You were in no position at Motown at that time to turn the song down, so you recorded it. Do you remember the first time you heard it on the radio?
We were still living in the projects. “Where Did Our Love Go” was released in summer, when you could hear music outside in the neighborhood. We tuned in to every radio station, including CKLW. Hearing it on the radio for the first time was big for us even though we didn’t like the song. It was infectious.
Dick Clark loved to tell the story about what happened that summer on his touring Caravan of Stars.
Dick called the Motown office because he wanted Brenda Holloway to be on the tour. She had a hit at the time called “Every Little Bit Hurts.” He already had Gene Pitney, The Drifters, The Dixie Cups and Lou Christie. Motown told Dick he could have Brenda if he also took the Supremes. He said, “I never heard of the Supremes.” Motown told him about our new single and that it was going to be a smash. Dick said, “We don’t want The Supremes, all the acts are headliners.” But he couldn’t have Brenda without us. We were billed as “and others.”
Dick fell in love with us the first time he saw us. At first we got a very small amount of applause. A couple weeks into the tour, the applause got bigger and bigger and bigger, until one day the crowd went crazy. We thought Gene Pitney must have stuck his head out from behind the curtain. But “Where Did Our Love Go” became a hit while we were on the tour. We were traveling on a bus and not listening to the radio, so we had no idea. When the tour was over, they flew us home on an airplane. We went to Motown and asked for our money and they said, “What money? We gave you away for nothing.”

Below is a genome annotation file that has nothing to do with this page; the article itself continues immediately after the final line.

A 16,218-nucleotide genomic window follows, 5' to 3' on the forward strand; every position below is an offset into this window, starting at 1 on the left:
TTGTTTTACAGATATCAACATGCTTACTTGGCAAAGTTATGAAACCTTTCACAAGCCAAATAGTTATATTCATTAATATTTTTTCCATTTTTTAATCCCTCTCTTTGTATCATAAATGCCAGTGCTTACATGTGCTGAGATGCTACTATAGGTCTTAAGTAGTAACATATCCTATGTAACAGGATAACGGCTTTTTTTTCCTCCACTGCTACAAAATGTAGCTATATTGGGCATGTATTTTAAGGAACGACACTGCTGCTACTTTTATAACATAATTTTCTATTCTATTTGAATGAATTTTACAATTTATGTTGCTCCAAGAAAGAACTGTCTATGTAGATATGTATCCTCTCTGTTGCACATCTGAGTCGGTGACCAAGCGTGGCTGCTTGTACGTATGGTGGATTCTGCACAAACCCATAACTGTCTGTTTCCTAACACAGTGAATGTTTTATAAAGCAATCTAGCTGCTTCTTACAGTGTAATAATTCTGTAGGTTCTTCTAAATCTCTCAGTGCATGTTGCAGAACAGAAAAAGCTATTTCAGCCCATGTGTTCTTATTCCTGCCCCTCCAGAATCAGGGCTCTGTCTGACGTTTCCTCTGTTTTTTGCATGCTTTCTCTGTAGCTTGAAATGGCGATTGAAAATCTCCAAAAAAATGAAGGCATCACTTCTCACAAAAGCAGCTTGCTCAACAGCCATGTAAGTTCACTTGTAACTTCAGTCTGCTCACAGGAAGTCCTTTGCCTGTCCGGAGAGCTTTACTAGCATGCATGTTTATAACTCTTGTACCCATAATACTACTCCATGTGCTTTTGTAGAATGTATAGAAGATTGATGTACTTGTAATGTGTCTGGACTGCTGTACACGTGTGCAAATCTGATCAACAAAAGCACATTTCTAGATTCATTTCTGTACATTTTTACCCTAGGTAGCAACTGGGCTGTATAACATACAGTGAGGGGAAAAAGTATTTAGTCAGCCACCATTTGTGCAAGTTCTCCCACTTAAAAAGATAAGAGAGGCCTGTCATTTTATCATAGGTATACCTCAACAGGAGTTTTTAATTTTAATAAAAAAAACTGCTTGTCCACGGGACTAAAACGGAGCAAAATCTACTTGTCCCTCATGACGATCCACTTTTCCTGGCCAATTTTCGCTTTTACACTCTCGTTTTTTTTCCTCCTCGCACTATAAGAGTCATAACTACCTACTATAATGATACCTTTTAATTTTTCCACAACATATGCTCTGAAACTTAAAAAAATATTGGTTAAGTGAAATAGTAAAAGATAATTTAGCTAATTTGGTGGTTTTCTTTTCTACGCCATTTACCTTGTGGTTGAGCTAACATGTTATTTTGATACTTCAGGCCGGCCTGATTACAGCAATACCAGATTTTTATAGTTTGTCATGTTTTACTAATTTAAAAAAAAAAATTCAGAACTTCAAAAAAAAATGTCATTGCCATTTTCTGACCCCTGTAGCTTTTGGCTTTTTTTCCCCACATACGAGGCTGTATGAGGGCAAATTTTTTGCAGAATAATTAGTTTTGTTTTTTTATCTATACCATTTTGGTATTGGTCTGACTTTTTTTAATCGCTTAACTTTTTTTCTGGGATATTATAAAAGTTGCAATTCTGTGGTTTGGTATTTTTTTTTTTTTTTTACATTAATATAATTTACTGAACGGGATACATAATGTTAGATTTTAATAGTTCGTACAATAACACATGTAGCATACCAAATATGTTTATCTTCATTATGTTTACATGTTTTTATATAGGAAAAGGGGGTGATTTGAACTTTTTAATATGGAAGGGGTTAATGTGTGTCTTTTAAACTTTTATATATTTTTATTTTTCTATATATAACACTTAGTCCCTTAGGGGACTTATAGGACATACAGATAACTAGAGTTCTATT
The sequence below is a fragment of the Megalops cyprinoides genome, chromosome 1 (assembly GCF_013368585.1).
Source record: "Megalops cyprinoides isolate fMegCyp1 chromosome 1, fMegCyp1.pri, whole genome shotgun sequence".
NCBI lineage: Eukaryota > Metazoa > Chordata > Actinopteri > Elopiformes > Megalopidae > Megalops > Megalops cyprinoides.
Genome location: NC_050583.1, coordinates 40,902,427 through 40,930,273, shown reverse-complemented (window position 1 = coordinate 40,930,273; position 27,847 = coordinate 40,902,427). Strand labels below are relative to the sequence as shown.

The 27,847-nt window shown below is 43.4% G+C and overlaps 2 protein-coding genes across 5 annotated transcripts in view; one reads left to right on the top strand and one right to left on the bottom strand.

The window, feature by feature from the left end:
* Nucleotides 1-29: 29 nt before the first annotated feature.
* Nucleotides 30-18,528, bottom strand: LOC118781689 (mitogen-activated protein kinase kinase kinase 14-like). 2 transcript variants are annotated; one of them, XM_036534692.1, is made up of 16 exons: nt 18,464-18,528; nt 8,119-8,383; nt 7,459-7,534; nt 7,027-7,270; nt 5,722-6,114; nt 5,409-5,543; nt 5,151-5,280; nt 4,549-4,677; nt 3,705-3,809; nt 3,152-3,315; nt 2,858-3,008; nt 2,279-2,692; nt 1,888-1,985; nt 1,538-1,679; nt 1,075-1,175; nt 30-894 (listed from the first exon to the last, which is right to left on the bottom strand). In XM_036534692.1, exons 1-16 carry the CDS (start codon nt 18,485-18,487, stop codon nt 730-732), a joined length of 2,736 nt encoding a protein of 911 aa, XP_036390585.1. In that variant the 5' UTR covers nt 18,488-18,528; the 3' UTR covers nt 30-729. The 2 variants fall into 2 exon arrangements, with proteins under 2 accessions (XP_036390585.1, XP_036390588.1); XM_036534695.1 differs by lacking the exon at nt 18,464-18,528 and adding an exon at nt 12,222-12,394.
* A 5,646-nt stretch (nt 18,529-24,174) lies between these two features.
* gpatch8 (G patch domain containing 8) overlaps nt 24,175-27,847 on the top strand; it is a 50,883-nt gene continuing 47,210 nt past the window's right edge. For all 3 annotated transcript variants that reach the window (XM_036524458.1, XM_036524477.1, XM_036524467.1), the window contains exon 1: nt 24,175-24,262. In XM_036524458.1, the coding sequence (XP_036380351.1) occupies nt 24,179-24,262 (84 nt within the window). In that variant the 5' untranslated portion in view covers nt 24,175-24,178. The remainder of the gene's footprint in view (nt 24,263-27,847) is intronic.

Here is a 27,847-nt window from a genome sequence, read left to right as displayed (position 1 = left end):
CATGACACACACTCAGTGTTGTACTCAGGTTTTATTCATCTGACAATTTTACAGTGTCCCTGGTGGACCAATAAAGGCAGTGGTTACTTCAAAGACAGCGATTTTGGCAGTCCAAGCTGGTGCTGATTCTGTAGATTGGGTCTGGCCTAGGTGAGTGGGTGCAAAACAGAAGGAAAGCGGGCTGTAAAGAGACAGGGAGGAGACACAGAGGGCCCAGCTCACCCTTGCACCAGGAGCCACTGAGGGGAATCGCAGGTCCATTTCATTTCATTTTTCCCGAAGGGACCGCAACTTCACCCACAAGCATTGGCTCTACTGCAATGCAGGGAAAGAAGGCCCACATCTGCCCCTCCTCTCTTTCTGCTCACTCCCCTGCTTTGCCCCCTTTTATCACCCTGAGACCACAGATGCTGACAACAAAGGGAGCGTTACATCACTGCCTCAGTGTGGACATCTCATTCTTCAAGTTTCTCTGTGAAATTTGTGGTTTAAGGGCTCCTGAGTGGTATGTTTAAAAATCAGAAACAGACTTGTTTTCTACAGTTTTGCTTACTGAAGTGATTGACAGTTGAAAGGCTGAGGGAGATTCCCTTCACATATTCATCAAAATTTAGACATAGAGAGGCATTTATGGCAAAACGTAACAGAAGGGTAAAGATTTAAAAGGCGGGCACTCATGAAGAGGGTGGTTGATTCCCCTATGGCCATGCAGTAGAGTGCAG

How did your world change once you had a No. 1 hit?
It changed because at a time when it was an impossible dream for black people, we accomplished something. It was a personal accomplishment but also an accomplishment for others. We started touring the world and every country we went to, we were introduced as “Motown’s Supremes.” We helped put Motown on the map.
A few weeks later, “Baby Love” topped the Hot 100. How did it feel to have a second No. 1?
“Baby Love” also went to No. 1 in the U.K. It was fabulous because we were now No. 1 on two continents. Then Europe took us in because of our success in Great Britain. We were on every major TV show. Being No. 1 in the U.K. was really huge. We were taking pictures with royalty and hanging out with the Rolling Stones.
In 2014, “Where Did Our Love Go” is still played on the radio and in restaurants, malls and grocery stores. How do you feel when you’re out shopping and you hear the song?
It happens quite a bit and not just here in America. I can’t comprehend how great it is. We did touch the entire world. When I hear our songs in the mall or the elevator, I want to say, “It’s me! It’s me!” I never had that feeling before.
What do you think of “Where Did Our Love Go” 50 years later? And do you sing it in your live act?
It’s one of those songs that is not played as much as some of our other songs. It’s a cute song and it did what it did but it’s not one of those songs that make you jump up and dance. I only just started doing it live. It took me 50 years to fall in love with it. It’s new for me and fresh. “Baby Love” I do all the time. I’ve been letting everyone know it’s the 50th anniversary of “Where Did Our Love Go” hitting No. 1 and that’s why I fell in love with it.
How would you sum up the last five decades and what is your life like today?
Thank God for 50 years and for having hit records that have carried me all this way. As Mary Wilson, I’ve found my own voice. I always sang the ballads in the group. Now I do lots of chanteuse-type songs. I put together my own show, Mary Wilson Live and Up Close. All the jazz clubs are asking me to perform. I’m recording a new song with Eddie and Brian Holland, “Life’s Been Good to Me.” I’m doing what I want to do. I turned 70 this year and I want to keep on.